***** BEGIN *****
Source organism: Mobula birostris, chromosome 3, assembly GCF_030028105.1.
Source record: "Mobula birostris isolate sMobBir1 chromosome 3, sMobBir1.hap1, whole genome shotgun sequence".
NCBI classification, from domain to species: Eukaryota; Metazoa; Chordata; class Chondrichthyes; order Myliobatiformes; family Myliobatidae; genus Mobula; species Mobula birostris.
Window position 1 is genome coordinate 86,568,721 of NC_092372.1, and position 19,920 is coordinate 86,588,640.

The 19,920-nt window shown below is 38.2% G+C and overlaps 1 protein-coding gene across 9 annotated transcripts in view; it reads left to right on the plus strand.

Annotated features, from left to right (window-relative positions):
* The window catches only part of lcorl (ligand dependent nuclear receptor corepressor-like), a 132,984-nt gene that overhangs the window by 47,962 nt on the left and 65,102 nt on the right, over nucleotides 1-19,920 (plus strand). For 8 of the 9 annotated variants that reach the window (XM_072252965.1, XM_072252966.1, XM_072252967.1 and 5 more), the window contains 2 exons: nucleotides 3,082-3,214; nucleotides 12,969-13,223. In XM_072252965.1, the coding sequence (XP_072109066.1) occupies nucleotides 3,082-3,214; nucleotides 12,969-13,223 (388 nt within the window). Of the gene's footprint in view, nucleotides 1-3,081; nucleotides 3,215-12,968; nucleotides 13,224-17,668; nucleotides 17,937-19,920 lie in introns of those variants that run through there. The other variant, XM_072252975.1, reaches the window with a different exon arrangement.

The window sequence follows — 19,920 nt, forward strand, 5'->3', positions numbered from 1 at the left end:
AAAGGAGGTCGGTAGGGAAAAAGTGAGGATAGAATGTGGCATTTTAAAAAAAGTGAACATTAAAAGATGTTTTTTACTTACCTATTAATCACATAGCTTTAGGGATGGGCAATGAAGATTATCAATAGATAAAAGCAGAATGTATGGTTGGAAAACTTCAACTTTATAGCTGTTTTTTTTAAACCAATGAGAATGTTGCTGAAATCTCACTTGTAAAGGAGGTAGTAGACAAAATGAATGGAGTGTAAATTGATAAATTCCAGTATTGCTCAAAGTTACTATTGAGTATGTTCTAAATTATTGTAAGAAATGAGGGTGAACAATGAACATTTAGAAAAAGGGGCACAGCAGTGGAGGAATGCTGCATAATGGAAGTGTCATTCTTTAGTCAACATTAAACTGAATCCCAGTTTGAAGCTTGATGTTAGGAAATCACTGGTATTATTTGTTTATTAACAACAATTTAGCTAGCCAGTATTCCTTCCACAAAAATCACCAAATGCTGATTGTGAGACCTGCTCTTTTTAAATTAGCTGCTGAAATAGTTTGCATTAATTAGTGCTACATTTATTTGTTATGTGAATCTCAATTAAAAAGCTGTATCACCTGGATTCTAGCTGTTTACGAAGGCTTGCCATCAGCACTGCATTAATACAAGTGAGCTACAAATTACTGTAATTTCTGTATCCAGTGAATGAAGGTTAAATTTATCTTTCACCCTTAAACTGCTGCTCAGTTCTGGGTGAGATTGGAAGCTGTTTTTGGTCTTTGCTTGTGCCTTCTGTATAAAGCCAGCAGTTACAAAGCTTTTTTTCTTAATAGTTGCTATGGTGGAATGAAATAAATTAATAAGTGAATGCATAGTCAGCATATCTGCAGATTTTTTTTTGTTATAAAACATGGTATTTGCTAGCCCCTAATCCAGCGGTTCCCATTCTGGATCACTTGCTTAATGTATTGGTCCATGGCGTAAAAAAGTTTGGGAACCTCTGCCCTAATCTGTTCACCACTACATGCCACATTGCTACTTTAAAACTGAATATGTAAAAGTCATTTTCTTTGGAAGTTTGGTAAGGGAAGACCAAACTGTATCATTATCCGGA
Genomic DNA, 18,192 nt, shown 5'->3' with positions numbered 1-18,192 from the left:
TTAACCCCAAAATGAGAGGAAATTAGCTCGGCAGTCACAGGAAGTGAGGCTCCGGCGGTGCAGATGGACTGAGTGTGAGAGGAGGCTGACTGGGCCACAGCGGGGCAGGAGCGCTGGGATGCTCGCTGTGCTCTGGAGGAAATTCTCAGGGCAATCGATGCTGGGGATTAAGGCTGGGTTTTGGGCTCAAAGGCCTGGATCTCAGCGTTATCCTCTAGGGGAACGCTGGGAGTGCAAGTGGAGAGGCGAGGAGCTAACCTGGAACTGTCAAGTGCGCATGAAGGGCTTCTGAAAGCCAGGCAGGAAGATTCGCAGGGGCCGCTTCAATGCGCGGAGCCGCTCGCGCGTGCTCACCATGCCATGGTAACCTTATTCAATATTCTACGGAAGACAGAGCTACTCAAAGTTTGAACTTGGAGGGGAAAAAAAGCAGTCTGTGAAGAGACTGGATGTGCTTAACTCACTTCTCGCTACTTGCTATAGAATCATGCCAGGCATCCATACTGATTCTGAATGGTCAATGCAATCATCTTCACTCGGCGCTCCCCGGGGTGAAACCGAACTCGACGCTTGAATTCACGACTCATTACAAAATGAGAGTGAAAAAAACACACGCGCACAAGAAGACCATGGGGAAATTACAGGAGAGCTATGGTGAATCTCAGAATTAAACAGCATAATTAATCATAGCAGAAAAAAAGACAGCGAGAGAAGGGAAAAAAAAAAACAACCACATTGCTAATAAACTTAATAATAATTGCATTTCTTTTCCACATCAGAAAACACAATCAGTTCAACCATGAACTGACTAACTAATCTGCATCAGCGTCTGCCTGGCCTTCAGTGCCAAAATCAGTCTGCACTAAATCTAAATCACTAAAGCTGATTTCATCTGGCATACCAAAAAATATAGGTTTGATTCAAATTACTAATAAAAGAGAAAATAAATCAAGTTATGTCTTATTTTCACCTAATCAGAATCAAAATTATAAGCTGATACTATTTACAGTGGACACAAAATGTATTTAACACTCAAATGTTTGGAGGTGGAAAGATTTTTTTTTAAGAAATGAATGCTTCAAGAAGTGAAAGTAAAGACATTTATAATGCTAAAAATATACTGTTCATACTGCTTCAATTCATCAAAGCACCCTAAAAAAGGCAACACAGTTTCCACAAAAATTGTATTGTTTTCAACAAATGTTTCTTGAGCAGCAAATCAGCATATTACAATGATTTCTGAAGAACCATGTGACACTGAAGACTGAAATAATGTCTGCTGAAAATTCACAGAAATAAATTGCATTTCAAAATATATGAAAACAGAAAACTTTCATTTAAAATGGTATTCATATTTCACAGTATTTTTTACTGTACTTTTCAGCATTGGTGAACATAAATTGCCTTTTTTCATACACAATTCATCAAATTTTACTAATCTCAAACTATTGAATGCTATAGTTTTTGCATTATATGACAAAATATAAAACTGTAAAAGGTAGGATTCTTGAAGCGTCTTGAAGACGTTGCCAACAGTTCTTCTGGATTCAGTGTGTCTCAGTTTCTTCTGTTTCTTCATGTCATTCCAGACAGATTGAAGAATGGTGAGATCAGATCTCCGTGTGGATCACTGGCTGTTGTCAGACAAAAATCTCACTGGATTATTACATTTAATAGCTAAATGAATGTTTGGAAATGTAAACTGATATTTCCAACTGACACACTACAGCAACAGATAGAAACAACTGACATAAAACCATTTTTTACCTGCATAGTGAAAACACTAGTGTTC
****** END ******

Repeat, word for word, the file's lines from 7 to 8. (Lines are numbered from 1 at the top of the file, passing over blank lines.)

* The window catches only part of lcorl (ligand dependent nuclear receptor corepressor-like), a 132,984-nt gene that overhangs the window by 47,962 nt on the left and 65,102 nt on the right, over nucleotides 1-19,920 (plus strand). For 8 of the 9 annotated variants that reach the window (XM_072252965.1, XM_072252966.1, XM_072252967.1 and 5 more), the window contains 2 exons: nucleotides 3,082-3,214; nucleotides 12,969-13,223. In XM_072252965.1, the coding sequence (XP_072109066.1) occupies nucleotides 3,082-3,214; nucleotides 12,969-13,223 (388 nt within the window). Of the gene's footprint in view, nucleotides 1-3,081; nucleotides 3,215-12,968; nucleotides 13,224-17,668; nucleotides 17,937-19,920 lie in introns of those variants that run through there. The other variant, XM_072252975.1, reaches the window with a different exon arrangement.

The window sequence follows — 19,920 nt, forward strand, 5'->3', positions numbered from 1 at the left end: